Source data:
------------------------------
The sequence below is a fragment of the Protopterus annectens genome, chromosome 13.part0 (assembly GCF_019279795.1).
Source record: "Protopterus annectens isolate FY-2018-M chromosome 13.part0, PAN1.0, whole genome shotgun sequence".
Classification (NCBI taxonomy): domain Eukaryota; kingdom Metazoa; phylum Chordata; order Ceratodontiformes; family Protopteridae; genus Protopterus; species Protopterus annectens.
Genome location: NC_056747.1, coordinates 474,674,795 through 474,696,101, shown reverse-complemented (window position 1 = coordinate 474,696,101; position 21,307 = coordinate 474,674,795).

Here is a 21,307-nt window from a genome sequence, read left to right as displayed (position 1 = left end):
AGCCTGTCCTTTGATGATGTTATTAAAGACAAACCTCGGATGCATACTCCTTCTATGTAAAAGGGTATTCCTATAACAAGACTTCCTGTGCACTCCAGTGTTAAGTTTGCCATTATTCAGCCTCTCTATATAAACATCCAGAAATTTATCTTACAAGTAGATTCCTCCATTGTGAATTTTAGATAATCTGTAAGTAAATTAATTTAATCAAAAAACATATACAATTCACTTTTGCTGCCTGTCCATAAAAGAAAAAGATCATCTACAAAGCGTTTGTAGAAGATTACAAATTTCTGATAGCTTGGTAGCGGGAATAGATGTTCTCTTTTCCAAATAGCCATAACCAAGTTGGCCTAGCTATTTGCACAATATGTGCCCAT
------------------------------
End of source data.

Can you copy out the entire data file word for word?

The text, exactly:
The sequence below is a fragment of the Protopterus annectens genome, chromosome 13.part0 (assembly GCF_019279795.1).
Source record: "Protopterus annectens isolate FY-2018-M chromosome 13.part0, PAN1.0, whole genome shotgun sequence".
Classification (NCBI taxonomy): domain Eukaryota; kingdom Metazoa; phylum Chordata; order Ceratodontiformes; family Protopteridae; genus Protopterus; species Protopterus annectens.
Genome location: NC_056747.1, coordinates 474,674,795 through 474,696,101, shown reverse-complemented (window position 1 = coordinate 474,696,101; position 21,307 = coordinate 474,674,795).

Here is a 21,307-nt window from a genome sequence, read left to right as displayed (position 1 = left end):
AGCCTGTCCTTTGATGATGTTATTAAAGACAAACCTCGGATGCATACTCCTTCTATGTAAAAGGGTATTCCTATAACAAGACTTCCTGTGCACTCCAGTGTTAAGTTTGCCATTATTCAGCCTCTCTATATAAACATCCAGAAATTTATCTTACAAGTAGATTCCTCCATTGTGAATTTTAGATAATCTGTAAGTAAATTAATTTAATCAAAAAACATATACAATTCACTTTTGCTGCCTGTCCATAAAAGAAAAAGATCATCTACAAAGCGTTTGTAGAAGATTACAAATTTCTGATAGCTTGGTAGCGGGAATAGATGTTCTCTTTTCCAAATAGCCATAACCAAGTTGGCCTAGCTATTTGCACAATATGTGCCCAT